OUR VIEW: Confront Prison Concerns

Montgomery Advertiser Editorial

A lot of statistics crop up in discussions of Alabama’s prison system, such as the oft-cited reality that the system has almost twice as many inmates as its facilities were built to hold. That’s troubling enough, but there are some new numbers that add further perspective that should be useful as the state proceeds under the Justice Reinvestment Initiative.

That initiative, part of the Office of Justice Programs in the U.S. Department of Justice, has helped several other states develop effective reforms in their prison systems. It’s a smart move for Alabama to draw on the expertise and experience JRI offers.

As the state task force delves into the issues, we hope it will bear in mind a critical fact and be open to two important questions that fact raises.

Here’s the fact: Alabama has a higher rate of incarceration than any country on the planet. If Alabama were a nation, its incarceration rate of 861 persons per 100,000 population would rank well ahead of the United States rate of 716 and miles ahead of the country in second place — Cuba, with 510 persons incarcerated per 100,000 residents.

Here are the questions: Why is our rate so high? And, what do we get for it?

Our state’s conservative politics can’t be the only answer to the first question. Other states that no one would confuse with bastions of liberalism have markedly lower incarceration rates — Nebraska at 443, North Dakota at 370, Utah at 458, New Hampshire at 368, Kansas at 631, for example.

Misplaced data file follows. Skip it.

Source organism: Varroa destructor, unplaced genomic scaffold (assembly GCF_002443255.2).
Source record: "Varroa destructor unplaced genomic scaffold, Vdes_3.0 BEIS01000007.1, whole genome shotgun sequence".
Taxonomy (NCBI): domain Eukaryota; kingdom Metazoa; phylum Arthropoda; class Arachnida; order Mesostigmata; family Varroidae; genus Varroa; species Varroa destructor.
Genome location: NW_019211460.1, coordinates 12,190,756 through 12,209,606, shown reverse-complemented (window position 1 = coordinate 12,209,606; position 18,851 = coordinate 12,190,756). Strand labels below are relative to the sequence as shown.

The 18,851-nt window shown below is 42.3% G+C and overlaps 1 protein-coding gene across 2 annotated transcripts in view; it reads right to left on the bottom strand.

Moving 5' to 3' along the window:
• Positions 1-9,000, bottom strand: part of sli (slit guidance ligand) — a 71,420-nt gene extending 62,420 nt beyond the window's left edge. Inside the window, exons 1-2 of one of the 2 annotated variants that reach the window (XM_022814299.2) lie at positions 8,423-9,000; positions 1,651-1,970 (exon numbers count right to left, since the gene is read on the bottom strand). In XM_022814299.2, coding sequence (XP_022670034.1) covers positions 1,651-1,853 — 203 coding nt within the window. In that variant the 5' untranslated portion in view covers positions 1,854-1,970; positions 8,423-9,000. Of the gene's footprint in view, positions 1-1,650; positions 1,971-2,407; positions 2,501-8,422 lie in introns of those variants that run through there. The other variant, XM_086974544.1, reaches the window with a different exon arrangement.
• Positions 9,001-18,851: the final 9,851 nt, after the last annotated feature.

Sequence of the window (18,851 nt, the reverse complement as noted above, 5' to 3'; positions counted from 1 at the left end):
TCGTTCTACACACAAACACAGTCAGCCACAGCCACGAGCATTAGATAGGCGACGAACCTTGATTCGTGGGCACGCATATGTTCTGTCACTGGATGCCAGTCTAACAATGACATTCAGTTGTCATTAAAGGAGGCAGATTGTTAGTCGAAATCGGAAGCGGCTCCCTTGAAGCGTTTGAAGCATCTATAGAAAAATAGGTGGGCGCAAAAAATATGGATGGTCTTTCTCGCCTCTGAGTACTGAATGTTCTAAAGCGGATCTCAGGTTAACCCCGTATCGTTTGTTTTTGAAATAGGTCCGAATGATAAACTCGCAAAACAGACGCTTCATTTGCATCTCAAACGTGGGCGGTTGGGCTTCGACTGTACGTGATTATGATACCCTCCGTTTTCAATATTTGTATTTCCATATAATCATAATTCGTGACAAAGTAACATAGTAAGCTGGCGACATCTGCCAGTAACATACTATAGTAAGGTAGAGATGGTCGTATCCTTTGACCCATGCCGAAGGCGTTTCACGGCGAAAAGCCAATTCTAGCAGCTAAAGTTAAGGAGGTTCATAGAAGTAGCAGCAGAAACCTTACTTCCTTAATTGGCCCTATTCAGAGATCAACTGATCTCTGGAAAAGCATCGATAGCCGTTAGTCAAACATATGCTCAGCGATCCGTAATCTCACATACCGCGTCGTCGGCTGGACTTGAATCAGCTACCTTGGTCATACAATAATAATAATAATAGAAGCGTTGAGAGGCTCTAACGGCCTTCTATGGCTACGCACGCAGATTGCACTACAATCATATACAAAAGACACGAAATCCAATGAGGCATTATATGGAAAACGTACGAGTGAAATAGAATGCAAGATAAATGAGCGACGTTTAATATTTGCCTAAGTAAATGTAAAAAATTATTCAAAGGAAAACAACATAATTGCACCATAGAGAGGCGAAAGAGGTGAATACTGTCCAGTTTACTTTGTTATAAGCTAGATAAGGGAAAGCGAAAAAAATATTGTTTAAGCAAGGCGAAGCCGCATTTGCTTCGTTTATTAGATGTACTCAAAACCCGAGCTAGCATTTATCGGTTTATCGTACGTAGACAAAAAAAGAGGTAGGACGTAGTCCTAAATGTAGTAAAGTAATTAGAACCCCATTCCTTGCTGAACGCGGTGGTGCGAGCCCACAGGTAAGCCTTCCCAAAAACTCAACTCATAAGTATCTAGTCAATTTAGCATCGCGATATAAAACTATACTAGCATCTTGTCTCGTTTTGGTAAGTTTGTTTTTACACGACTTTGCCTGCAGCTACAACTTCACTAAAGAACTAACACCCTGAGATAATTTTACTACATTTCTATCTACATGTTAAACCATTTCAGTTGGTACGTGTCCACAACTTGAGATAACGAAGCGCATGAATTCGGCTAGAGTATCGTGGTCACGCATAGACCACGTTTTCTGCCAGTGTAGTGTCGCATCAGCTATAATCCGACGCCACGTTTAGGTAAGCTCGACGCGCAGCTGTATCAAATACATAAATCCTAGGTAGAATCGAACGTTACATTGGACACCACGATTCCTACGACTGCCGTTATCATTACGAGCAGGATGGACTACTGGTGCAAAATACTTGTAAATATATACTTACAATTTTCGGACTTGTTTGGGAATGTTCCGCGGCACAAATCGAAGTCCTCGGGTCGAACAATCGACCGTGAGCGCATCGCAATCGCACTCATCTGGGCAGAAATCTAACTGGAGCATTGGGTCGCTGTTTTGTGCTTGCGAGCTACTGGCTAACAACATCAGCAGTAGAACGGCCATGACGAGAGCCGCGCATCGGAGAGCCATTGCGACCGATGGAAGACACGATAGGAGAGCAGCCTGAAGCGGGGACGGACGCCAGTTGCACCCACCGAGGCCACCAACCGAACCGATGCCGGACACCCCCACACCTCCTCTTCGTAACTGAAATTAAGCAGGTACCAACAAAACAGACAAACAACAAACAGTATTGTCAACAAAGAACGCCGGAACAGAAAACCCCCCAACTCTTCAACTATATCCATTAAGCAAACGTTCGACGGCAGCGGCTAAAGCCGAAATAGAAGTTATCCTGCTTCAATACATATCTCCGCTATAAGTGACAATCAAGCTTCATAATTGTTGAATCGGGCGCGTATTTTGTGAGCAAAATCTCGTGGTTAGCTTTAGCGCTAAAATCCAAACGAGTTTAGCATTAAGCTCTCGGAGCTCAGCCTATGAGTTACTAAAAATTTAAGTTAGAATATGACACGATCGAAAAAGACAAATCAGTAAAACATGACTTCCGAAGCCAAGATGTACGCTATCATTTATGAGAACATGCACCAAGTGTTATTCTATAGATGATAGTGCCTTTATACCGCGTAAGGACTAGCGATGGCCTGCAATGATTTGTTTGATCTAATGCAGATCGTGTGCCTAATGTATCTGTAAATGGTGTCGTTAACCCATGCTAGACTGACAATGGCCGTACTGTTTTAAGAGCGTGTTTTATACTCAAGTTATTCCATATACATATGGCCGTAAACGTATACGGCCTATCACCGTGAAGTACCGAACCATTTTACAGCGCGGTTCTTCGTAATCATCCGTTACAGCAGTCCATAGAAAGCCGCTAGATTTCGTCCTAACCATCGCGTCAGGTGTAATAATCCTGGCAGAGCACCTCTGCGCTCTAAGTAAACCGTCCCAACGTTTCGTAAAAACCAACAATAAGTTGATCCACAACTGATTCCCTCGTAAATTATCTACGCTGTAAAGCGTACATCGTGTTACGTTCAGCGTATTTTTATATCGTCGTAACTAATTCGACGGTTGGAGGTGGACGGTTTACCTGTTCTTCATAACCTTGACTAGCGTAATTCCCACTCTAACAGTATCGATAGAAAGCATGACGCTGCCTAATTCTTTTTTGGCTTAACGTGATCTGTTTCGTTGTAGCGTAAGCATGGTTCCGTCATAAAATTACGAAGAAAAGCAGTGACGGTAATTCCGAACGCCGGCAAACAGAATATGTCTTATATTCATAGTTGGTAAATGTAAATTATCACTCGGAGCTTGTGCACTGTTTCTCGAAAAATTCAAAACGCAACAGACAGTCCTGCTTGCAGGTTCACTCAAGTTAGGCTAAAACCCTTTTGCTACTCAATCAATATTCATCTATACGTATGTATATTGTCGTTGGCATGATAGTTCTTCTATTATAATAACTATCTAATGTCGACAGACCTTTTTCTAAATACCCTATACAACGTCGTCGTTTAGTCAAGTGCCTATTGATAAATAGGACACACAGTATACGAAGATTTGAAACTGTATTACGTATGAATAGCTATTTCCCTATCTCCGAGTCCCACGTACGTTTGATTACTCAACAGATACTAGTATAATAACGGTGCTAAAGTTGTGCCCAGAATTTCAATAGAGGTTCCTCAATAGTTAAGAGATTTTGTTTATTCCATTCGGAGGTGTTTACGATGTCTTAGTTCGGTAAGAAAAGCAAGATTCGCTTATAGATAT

Maybe it’s our general attitude toward prisons, a viewpoint geared more toward retribution than — despite the official name of the state’s prison department — corrections.

As for the second question, what we get is largely undesirable. We get a serious drain on an already strapped budget. We get many persons who come back into society poorly equipped to live successfully within its boundaries. Few people die in prison; most will return to society at some point.

State Sen. Cam Ward, R-Alabaster, who chairs the state task force, has called the prison problem the biggest challenge Alabama has ever faced. He may well be right.

Ward has been one of only a handful of responsible voices in the Legislature on this issue. We hope more of his colleagues will begin paying serious attention to the situation, moving away from the easy non-answers employed for so long and toward a candid confrontation of the problems that decades of neglect and unsound policies have only made worse.

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